12:19. But thou hast taught thy people by such works, that they must be just and humane, and hast made thy children to be of a good hope: because in judging, thou givest place for repentance for sins.
12:20. For if thou didst punish the enemies of thy servants, and that deserved to die, with so great deliberation, giving them time and place whereby they might be changed from their wickedness:
12:21. With what circumspection hast thou judged thy own children, to whose parents thou hast sworn, and made covenants of good promises?
12:22. Therefore whereas thou chastisest us, thou scourgest our enemies very many ways, to the end that when we judge we may think on thy goodness: and when we are judged, we may hope for thy mercy.
12:23. Wherefore thou hast also greatly tormented them, who, in their life, have lived foolishly and unjustly, by the same things which they worshipped.
12:24. For they went astray for a long time in the ways of error, holding those things for gods which are the most worthless among beasts, living after the manner of children without understanding.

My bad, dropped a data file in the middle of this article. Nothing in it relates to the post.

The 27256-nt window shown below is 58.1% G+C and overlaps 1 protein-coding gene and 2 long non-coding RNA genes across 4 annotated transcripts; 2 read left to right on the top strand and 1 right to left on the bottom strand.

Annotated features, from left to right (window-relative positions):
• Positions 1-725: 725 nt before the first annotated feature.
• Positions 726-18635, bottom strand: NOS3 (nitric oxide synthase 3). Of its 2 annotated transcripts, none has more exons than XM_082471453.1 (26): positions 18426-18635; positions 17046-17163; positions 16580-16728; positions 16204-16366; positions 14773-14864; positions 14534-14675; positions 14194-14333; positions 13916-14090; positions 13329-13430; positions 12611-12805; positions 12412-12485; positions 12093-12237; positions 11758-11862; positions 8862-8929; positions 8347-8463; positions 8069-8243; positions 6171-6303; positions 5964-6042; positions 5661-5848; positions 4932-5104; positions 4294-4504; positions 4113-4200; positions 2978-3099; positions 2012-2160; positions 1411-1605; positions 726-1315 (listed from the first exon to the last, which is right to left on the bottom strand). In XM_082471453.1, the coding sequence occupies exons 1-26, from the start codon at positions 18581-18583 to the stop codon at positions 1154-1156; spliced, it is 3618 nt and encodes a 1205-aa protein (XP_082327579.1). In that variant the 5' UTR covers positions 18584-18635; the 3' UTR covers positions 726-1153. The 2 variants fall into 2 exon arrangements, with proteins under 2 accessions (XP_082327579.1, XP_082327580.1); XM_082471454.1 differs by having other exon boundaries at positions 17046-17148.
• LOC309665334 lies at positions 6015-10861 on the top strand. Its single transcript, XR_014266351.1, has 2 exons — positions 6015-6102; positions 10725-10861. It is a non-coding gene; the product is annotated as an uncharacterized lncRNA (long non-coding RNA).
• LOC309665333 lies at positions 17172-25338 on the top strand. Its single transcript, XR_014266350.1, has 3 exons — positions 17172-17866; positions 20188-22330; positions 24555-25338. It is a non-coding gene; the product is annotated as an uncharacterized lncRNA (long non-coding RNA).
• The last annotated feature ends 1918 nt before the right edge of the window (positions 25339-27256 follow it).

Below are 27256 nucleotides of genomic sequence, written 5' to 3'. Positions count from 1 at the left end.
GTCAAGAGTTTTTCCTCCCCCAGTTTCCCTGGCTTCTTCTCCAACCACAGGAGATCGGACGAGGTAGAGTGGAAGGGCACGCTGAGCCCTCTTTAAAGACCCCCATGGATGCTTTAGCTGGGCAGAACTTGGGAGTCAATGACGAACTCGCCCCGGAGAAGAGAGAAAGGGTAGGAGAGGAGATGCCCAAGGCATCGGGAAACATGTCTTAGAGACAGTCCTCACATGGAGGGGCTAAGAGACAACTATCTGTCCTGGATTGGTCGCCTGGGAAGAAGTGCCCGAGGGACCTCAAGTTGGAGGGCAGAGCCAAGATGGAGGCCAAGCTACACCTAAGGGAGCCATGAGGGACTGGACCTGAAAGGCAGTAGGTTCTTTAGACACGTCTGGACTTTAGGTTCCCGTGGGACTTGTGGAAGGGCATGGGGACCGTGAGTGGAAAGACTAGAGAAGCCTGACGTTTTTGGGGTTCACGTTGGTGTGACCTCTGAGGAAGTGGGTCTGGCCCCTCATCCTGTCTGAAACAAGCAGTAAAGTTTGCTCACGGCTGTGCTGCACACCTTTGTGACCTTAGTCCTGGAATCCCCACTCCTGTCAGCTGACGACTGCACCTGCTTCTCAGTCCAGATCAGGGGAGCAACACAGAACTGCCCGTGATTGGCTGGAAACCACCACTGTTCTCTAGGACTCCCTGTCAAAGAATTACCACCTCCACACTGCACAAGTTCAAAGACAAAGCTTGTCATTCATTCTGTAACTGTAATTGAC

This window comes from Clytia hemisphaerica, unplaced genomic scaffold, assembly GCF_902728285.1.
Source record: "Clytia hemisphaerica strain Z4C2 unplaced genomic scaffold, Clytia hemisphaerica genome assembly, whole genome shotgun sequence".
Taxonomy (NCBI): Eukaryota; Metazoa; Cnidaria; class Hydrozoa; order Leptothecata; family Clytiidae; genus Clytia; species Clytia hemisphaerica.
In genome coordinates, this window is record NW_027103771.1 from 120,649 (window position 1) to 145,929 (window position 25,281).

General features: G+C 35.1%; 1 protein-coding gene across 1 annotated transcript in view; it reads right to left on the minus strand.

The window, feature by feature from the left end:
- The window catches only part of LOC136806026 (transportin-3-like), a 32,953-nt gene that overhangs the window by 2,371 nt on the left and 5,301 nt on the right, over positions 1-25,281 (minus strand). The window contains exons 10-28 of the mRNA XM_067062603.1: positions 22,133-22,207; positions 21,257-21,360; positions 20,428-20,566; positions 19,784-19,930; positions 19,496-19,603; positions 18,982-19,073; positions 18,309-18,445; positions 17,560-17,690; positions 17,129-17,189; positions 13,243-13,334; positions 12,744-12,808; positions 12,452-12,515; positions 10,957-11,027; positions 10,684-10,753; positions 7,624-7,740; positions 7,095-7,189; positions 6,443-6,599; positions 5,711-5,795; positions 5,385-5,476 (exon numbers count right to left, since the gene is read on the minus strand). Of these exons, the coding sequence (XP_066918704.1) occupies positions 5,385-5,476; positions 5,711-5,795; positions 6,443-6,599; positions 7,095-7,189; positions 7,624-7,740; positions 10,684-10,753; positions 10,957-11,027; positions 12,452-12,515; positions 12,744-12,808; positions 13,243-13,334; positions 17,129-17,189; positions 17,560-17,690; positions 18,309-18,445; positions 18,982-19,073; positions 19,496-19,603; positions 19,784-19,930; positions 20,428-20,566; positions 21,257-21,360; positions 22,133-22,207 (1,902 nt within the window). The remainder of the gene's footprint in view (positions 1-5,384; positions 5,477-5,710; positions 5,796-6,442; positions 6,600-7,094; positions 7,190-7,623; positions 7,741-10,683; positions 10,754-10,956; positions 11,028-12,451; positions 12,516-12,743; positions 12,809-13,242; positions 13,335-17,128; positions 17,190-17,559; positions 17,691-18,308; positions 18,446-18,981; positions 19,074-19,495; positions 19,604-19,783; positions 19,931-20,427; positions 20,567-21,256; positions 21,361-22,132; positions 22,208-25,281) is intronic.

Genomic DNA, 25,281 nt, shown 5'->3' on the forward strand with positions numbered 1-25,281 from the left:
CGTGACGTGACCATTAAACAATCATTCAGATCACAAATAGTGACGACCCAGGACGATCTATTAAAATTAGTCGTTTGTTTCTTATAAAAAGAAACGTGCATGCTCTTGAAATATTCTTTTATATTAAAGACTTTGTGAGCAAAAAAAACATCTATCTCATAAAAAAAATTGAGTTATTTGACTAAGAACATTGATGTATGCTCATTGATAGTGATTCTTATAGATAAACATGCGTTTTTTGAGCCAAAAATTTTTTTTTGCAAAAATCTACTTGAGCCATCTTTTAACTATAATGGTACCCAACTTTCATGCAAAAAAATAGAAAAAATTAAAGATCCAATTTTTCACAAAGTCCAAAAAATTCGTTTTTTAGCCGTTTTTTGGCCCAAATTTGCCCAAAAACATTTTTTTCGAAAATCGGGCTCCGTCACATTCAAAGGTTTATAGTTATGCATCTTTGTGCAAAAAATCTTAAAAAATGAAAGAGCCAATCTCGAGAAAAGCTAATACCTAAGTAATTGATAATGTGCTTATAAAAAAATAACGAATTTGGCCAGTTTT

12:25. Therefore thou hast sent a judgment upon them, as senseless children, to mock them.
12:26. But they that were not amended by mockeries and reprehensions, experienced the worthy judgment of God.
12:27. For seeing, with indignation, that they suffered by those very things which they took for gods, when they were destroyed by the same, they acknowledged him the true God, whom in time past they denied that they knew: for which cause the end also of their condemnation came upon them.
Wisdom Chapter 13
Idolaters are inexcusable: and those most of all that worship for gods the works of the hands of men.
13:1. But all men are vain, in whom there is not the knowledge of God: and who by these good things that are seen, could not understand him that is, neither by attending to the works have acknowledged who was the workman:
13:2. But have imagined either the fire, or the wind, or the swift air, or the circle of the stars, or the great water, or the sun and moon, to be the gods that rule the world.
13:3. With whose beauty, if they, being delighted, took them to be gods: let them know how much the Lord of them is more beautiful than they: for the first author of beauty made all those things.
13:4. Or if they admired their power, and their effects, let them understand by them, that he that made them, is mightier than they: